David Lloyd George

Topics: David Lloyd George, World War I, House of Lords Pages: 3 (847 words) Published: December 11, 2013

Salon David Lloyd George
David Lloyd George, although born in Manchester on January 17, 1863, grew up in Caernarvonshire under the care of his uncle, who was a cobbler. He excelled in his studies which included learning Latin and French in order to qualify for legal training. Instead of becoming a lawyer he decided to venture into the world of politics and he became a liberal, he decision to do so was greatly influenced by the fact that his uncle was a liberal. In 1890, he was elected as a Member of Parliament for the Caernarvon boroughs in 1890, he was the youngest Member of Parliament, and he served for 55 years.

Lloyd George was made President of the Board of Trade in 1905, and after being successful in both legislation and trade relations, he was promoted to Chancellor of the Exchequer in 1908. As chancellor he put in place a range of social benefits such as old age pensions, unemployment benefits and sickness benefits. Reforms such as the Old Age Pensions Act of 1908 and the National Health Insurance Act of 1911 did much to aid the poorest in society and, therefore, the most vulnerable.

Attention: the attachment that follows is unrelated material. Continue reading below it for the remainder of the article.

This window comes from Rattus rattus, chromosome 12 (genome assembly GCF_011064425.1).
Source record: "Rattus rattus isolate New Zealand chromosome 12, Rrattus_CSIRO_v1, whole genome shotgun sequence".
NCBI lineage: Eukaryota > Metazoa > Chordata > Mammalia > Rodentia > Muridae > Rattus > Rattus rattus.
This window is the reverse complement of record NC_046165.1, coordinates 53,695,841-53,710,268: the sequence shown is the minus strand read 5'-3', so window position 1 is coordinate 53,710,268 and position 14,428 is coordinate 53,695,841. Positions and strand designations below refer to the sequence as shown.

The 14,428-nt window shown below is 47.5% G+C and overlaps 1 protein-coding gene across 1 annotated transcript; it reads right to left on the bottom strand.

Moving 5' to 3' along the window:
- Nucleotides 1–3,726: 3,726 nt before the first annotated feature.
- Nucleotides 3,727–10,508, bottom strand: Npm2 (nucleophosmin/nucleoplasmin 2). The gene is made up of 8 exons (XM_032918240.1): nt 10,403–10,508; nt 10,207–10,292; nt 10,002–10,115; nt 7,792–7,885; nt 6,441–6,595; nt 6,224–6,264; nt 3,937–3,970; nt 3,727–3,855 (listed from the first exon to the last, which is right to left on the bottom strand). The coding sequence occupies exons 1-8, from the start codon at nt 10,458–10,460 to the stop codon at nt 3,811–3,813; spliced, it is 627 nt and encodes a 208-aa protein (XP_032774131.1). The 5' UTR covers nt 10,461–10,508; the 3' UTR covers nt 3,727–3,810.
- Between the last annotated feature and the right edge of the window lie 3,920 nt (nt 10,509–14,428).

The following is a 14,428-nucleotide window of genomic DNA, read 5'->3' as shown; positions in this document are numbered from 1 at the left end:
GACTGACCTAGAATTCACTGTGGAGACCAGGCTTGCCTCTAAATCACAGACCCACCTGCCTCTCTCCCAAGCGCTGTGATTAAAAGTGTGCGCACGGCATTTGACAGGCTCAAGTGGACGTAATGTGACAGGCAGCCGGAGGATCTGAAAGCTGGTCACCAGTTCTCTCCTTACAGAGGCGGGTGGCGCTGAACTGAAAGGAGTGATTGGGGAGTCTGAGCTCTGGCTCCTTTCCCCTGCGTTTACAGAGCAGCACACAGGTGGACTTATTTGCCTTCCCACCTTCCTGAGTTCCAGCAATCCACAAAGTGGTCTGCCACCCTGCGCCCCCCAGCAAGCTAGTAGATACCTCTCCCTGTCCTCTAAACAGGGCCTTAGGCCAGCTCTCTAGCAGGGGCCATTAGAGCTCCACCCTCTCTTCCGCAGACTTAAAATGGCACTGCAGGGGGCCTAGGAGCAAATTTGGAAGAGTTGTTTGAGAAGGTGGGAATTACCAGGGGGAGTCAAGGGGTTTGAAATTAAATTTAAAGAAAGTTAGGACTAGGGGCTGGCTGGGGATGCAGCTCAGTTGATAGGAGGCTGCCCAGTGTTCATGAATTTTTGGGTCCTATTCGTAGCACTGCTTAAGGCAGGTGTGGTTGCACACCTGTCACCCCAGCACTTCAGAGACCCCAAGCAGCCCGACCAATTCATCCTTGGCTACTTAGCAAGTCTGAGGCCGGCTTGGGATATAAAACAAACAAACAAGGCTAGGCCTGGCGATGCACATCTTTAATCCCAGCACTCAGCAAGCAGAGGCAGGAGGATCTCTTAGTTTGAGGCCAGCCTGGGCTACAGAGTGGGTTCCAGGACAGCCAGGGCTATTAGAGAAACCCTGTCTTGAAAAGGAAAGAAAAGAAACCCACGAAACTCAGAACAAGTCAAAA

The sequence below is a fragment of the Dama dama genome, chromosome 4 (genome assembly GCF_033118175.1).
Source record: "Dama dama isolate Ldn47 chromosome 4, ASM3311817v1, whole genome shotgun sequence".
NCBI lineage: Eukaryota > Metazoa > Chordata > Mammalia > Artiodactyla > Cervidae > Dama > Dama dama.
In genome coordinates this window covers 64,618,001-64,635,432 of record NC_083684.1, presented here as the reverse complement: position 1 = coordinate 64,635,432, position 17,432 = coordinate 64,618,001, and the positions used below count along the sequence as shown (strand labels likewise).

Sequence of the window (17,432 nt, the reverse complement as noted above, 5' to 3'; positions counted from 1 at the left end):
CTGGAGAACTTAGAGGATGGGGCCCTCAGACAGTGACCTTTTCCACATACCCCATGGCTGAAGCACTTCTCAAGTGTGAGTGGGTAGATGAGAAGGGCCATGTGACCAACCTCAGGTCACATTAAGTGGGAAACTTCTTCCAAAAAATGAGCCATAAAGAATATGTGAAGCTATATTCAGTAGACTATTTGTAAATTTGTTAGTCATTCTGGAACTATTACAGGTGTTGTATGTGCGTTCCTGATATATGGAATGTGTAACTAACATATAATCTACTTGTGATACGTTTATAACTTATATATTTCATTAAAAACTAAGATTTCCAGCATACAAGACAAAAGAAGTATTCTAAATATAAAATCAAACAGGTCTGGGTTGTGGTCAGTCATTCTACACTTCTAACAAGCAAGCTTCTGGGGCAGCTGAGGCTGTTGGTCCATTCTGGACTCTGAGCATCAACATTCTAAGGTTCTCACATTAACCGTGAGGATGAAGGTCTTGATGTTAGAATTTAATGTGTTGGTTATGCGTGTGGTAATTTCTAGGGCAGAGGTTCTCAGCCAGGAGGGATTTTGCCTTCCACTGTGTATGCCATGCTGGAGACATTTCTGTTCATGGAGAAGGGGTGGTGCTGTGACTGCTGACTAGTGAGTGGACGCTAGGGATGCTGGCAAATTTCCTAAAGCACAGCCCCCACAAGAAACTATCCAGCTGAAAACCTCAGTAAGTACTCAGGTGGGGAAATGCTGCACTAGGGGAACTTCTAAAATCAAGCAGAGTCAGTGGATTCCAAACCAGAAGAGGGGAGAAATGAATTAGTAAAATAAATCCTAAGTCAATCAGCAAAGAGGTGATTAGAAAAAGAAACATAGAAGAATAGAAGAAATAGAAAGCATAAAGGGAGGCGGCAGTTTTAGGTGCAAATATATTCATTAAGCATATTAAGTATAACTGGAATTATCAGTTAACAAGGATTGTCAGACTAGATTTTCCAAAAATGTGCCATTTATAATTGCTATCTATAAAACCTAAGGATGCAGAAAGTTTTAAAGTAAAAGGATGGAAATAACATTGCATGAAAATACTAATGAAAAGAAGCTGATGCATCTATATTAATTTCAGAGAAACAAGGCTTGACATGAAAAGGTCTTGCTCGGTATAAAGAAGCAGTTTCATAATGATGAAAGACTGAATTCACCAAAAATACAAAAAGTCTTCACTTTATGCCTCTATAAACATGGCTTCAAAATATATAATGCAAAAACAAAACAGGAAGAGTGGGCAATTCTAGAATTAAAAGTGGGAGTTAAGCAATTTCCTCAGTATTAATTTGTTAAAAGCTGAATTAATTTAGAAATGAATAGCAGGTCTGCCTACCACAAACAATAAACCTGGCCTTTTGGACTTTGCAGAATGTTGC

In 1909, Lloyd George’s ‘People’s Budget’ planned to introduce more and higher taxes on the rich which would help pay for more reforms that would be used to benefit the poor. The budget was rejected by the House of Lords after being passed by the House of Commons. This led directly to the Parliament Act of 1911 by which the Lords lost their power of veto. Lloyd George remained chancellor until 1915. He was soon appointed Minister of Munitions to deal with the crisis that was affecting the British on the Western Front, lack of ammunition, shells, and overall materials. His government during the war has been largely praised for its ingenuity in domestic schemes and policies, which were largely replicated in World War Two.

In December 1916, Herbert Asquith was replaced as Prime Minister of Britain by Lloyd George, because...

Citations: 1. "David Lloyd George (1863-1945)." BBC News. BBC, n.d. Web. 26 Nov. 2013.
2. "David Lloyd George-Liberal 1916 to 1922." History of David Lloyd George- GOV.UK. N.p., n.d. Web. 26 Nov. 2013.
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